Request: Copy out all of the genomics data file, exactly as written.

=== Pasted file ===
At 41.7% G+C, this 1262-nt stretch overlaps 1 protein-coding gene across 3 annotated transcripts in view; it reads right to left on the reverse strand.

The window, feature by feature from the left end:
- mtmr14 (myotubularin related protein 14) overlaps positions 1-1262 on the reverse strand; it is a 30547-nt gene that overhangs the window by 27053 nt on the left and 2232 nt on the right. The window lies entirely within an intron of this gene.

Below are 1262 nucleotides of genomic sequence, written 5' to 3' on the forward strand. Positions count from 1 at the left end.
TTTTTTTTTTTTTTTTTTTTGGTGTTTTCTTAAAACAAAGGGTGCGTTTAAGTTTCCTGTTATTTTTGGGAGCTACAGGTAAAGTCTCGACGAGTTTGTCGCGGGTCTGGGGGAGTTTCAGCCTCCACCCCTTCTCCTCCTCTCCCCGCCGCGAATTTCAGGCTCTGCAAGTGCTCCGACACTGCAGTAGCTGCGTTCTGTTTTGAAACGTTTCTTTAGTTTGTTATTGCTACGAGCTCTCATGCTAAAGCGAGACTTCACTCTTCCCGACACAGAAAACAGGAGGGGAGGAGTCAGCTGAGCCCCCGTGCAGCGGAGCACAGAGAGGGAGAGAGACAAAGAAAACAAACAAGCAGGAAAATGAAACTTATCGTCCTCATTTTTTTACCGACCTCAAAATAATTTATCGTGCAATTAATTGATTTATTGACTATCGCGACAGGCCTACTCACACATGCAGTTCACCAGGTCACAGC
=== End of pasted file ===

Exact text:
At 41.7% G+C, this 1262-nt stretch overlaps 1 protein-coding gene across 3 annotated transcripts in view; it reads right to left on the reverse strand.

The window, feature by feature from the left end:
- mtmr14 (myotubularin related protein 14) overlaps positions 1-1262 on the reverse strand; it is a 30547-nt gene that overhangs the window by 27053 nt on the left and 2232 nt on the right. The window lies entirely within an intron of this gene.

Below are 1262 nucleotides of genomic sequence, written 5' to 3' on the forward strand. Positions count from 1 at the left end.
TTTTTTTTTTTTTTTTTTTTGGTGTTTTCTTAAAACAAAGGGTGCGTTTAAGTTTCCTGTTATTTTTGGGAGCTACAGGTAAAGTCTCGACGAGTTTGTCGCGGGTCTGGGGGAGTTTCAGCCTCCACCCCTTCTCCTCCTCTCCCCGCCGCGAATTTCAGGCTCTGCAAGTGCTCCGACACTGCAGTAGCTGCGTTCTGTTTTGAAACGTTTCTTTAGTTTGTTATTGCTACGAGCTCTCATGCTAAAGCGAGACTTCACTCTTCCCGACACAGAAAACAGGAGGGGAGGAGTCAGCTGAGCCCCCGTGCAGCGGAGCACAGAGAGGGAGAGAGACAAAGAAAACAAACAAGCAGGAAAATGAAACTTATCGTCCTCATTTTTTTACCGACCTCAAAATAATTTATCGTGCAATTAATTGATTTATTGACTATCGCGACAGGCCTACTCACACATGCAGTTCACCAGGTCACAGC